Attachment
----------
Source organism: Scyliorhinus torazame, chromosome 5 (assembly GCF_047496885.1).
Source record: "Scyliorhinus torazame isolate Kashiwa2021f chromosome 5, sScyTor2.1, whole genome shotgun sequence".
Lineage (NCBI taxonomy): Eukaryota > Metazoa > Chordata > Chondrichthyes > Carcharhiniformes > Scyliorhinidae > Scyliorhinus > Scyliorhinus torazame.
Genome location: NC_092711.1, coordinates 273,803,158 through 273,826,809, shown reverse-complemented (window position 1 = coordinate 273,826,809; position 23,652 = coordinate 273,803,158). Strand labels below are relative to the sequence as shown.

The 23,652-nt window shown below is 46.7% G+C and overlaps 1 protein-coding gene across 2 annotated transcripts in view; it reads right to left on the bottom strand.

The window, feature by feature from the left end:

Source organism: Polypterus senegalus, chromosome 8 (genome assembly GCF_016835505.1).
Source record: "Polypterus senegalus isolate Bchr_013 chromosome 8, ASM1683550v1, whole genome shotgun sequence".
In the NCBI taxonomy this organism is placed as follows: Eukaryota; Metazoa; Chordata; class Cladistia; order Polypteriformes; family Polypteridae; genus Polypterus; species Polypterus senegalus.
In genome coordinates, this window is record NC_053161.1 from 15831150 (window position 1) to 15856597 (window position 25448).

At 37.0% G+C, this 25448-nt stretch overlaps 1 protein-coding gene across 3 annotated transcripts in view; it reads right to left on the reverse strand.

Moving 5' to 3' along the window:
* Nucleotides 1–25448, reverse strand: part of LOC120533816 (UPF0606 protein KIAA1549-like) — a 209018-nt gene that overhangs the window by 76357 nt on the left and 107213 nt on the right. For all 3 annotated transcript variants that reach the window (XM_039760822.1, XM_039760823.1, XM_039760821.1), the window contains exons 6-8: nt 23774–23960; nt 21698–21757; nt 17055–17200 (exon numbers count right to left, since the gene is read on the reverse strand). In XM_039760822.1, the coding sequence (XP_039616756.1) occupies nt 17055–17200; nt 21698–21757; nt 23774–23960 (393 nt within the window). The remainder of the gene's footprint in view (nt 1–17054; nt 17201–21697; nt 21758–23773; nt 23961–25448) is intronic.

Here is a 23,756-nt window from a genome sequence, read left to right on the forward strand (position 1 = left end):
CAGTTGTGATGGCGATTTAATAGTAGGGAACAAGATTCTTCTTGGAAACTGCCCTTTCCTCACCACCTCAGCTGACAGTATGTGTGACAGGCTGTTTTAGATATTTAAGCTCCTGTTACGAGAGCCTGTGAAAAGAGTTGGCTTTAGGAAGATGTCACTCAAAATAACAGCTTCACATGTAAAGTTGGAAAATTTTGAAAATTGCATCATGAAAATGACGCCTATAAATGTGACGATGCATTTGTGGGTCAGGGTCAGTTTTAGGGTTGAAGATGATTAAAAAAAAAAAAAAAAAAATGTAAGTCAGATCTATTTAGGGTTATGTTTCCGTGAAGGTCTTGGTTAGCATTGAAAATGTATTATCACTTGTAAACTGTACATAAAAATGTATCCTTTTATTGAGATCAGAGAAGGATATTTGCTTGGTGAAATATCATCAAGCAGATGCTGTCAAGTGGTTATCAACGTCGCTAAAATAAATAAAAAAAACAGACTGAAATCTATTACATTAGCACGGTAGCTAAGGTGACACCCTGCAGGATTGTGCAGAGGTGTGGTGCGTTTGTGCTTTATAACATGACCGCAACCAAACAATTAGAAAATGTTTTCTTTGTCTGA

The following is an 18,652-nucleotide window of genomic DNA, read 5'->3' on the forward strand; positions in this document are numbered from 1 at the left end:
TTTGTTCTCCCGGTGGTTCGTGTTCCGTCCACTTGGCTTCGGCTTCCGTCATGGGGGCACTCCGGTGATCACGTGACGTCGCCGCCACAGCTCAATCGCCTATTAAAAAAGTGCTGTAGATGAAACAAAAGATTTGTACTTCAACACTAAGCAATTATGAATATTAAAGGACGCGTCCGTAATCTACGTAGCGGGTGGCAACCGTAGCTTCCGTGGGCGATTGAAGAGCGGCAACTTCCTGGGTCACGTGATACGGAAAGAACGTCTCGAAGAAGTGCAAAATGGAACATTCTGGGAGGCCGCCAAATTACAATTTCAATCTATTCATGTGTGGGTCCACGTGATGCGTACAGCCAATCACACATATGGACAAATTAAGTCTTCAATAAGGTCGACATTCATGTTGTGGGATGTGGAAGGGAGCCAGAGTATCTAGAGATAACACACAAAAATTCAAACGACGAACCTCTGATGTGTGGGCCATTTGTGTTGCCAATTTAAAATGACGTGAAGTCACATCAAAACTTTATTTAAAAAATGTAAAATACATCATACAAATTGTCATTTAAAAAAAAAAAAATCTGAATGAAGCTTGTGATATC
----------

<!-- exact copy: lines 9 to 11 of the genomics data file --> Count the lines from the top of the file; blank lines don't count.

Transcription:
In the NCBI taxonomy this organism is placed as follows: Eukaryota; Metazoa; Chordata; class Cladistia; order Polypteriformes; family Polypteridae; genus Polypterus; species Polypterus senegalus.
In genome coordinates, this window is record NC_053161.1 from 15831150 (window position 1) to 15856597 (window position 25448).

At 37.0% G+C, this 25448-nt stretch overlaps 1 protein-coding gene across 3 annotated transcripts in view; it reads right to left on the reverse strand.